And then, when they descended upon Earth at the beginning of Mass Effect 3, you finally understood that this could the beginning of the end, for everything. You knew that, in theory, the game had to give you the ability to “win”. But when you witnessed these colossal monstrosities raze a city to the ground, victory seemed terrifyingly impossible.
The Devil’s in the Details
The Mass Effect trilogy succeeded in creating an expansive, varied universe that, right until the Reapers turned up on the doorstep, kept on ticking. The locations you visited, despite the fact you could usually only explore a relatively small part of them, felt fully-realised. As important as your quest was, your travails brought you into contact with all manner of other individuals, each with their own problems. And while you could sometimes lend a hand, usually by undertaking some sort of sidequest, you were often left to gaze impotently on. You’d encounter refugees, gambling addicts, criminals, would-be-heroes and more. Even the throwaway lines you overheard as you roamed through the various locales reminded you that even though the apocalypse could be weeks away, life went on.
A Cinematic Space Opera
You spent most of Mass Effect’s story and side-missions on foot, gunning down enemies with your teammates. The game didn’t subject you to endless chases or boss battles, nor were you bombarded with lengthy cut scenes every five minutes. But when the trilogy did pull out all the stops, they were truly something to behold. Mass Effect 3’s final battle scene was undeniably grandiose but the second game’s attack on the Collector Base was, for me, the series finest cinematic moment.
Having upgraded your ship through a series of side-quests, you finally took the fight to the Reapers’ stooges, the Collectors, who had destroyed your previous ship and left you for dead. While some games might have subjected you to quick-time event after quick-time event, Mass Effect 2 avoided this trope. In fact, the series was, for the most part, mercifully free of sci-fi cliches.
Barring a small in-ship combat sequence, the game let you watch as your ships new weapons annihilated the selfsame ship that had nearly spelt your doom. Vengeance was never so glorious. Bioware’s decision to use longer cutscenes sparingly ensured that they had greater impact, resulting in an experience that, coupled with some fantastic writing, felt truly epic in scope.
For the most part, it’s hard to find fault with the Mass Effect trilogy. The combat sections weren’t all that great but they usually didn’t outstay their welcome. The romance options felt a little tacked-on, particularly when all you needed to do to win your paramour’s affection was to complete a side-quest. While I’ve made smutty jokes about the game’s “sex” scenes – and will continue to do so – they were almost incidental. Though they did draw the attention of one particularly ill-informed media pundit who, infamously, aired her views on Fox News.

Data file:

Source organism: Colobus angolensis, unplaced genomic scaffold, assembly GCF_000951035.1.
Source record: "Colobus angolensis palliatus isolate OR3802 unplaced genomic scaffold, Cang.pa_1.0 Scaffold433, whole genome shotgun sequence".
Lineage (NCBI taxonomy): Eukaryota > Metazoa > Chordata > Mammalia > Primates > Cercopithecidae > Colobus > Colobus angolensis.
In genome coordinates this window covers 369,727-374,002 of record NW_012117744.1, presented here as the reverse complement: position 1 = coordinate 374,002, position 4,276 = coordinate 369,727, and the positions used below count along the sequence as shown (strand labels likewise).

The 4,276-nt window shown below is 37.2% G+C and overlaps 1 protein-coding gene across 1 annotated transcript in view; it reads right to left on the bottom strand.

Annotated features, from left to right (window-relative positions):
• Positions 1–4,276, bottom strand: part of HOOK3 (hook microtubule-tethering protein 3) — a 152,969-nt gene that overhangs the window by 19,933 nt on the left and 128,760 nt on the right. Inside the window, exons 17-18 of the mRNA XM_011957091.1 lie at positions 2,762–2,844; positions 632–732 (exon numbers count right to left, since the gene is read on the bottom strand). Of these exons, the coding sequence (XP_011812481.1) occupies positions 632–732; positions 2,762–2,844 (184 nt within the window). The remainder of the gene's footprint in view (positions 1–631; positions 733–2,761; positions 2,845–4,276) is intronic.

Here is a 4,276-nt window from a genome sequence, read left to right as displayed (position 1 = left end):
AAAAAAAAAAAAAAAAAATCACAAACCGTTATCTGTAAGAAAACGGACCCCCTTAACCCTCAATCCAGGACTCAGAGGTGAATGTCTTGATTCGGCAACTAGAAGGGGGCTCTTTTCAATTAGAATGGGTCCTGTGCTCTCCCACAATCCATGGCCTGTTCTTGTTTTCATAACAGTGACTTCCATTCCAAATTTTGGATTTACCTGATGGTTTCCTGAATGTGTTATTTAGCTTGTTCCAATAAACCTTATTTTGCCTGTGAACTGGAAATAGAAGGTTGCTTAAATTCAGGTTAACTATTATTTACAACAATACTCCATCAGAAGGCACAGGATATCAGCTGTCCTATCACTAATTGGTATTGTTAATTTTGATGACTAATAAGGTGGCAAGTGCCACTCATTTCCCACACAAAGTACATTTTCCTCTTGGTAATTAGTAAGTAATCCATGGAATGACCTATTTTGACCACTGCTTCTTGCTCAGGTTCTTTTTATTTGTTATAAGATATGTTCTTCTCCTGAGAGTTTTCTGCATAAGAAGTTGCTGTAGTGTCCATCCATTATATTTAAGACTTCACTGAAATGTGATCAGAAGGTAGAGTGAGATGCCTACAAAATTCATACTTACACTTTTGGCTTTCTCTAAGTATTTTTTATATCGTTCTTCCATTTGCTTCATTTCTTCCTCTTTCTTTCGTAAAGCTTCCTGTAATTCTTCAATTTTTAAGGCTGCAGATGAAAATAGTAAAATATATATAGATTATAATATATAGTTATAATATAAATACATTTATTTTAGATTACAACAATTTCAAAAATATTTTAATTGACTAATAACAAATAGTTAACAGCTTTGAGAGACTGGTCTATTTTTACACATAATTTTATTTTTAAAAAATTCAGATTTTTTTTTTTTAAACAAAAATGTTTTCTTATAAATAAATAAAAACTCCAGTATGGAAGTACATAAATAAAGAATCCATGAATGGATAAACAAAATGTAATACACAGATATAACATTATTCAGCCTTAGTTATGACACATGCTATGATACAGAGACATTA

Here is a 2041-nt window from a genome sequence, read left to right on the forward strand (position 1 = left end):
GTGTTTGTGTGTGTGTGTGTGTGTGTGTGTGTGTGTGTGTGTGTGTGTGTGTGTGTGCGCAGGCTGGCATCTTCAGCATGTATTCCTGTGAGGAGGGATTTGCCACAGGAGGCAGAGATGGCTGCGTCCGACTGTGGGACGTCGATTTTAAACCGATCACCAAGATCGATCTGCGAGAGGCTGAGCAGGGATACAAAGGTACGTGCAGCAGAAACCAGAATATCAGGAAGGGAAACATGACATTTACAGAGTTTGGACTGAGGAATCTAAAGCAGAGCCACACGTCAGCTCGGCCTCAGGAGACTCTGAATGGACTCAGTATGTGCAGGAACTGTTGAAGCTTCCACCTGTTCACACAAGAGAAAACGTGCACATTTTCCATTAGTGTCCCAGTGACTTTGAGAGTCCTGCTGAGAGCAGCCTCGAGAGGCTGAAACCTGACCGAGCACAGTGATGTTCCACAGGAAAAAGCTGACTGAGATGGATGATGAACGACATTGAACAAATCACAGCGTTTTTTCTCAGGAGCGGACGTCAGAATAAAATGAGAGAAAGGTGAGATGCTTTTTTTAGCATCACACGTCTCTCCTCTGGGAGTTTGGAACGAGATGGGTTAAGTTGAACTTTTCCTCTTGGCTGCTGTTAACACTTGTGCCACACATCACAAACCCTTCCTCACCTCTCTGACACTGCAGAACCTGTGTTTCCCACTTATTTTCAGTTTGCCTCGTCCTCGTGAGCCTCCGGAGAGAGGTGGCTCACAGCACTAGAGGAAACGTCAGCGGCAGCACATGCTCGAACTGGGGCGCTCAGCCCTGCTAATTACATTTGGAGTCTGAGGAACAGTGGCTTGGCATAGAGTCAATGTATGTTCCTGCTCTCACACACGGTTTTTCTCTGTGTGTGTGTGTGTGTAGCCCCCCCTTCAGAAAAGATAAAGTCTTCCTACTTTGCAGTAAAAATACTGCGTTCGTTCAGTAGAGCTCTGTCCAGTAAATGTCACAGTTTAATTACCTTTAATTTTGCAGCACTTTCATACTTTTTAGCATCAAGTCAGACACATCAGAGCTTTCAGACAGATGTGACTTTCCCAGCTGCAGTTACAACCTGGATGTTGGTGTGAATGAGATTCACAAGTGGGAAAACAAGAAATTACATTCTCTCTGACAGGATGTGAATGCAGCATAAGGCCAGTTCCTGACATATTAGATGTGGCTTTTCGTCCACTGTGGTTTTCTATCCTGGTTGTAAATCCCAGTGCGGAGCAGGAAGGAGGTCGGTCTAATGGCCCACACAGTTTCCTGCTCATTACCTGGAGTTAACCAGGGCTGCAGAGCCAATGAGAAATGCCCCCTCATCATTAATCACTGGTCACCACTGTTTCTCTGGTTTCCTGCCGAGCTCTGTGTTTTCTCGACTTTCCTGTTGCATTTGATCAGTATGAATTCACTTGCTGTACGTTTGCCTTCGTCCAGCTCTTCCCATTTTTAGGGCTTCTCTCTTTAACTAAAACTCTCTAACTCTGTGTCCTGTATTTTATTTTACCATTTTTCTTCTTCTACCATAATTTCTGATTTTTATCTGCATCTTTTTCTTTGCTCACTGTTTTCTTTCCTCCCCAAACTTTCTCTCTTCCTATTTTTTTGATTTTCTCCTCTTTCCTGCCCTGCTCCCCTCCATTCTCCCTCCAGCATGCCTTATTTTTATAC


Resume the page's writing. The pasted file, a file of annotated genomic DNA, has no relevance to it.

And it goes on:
The real space-fly in the ointment, however, was the ending. The original ending felt rushed, offering you little real resolution. Bioware did, however, expand upon the ending, patching in an expanded ending. Even so, it still remained a bone of contention and it’s not hard to see why.
For a game that was all about choice, going so far as to highlight this in its advertising campaign, Mass Effect 3’s ending railroaded players. You’d spent the trilogy trying to find ways to combat the Reapers, pledging to stop them before they carried out their heinous purpose. But ultimately, no matter what you’d done during the series, you ended up confronting the artificial intelligence that controlled the Reapers.
Yet the choices you were offered felt limited in scope. The Reaper AI’s raison d’être was to prevent conflict between humans and robots, something you could accomplish during the course of the game. I wanted to be able to point out that I’d brokered peace between the Geth and their creators, proving that there was hope for harmony. This option was, however, absent. It seemed absurd that in a dialogue-heavy game, you couldn’t resolve your problems by talking.
Bioware did rather write themselves into a corner, making the Reaper threat so monumental that there was no way you could defeat them head-on. You were no more capable of punching out Cthulhu. Looking back, while the lack of a peaceful option was a little disappointing, the ending was reasonably satisfying. It certainly wasn’t the crushing disappointment that some people made it out to be.
At the time, it seemed insanely optimistic for Bioware to declare that Mass Effect would be the first in a trilogy, given that it was an entirely new IP. Yet ten years later, Mass Effect remains one of the most accomplished and compelling series ever crafted. Mass Effect’s superb writing, excellent characterization and emphasis on player agency have rightly earned it a place in gaming history. True, you don’t need to have played any of the original games to enjoy Mass Effect: Andromeda. But you’d be doing yourself a disservice if you don’t at least dip a toe into Mass Effect’s morally-ambigous, galaxy-saving, reporter-punching, alien-bedding world.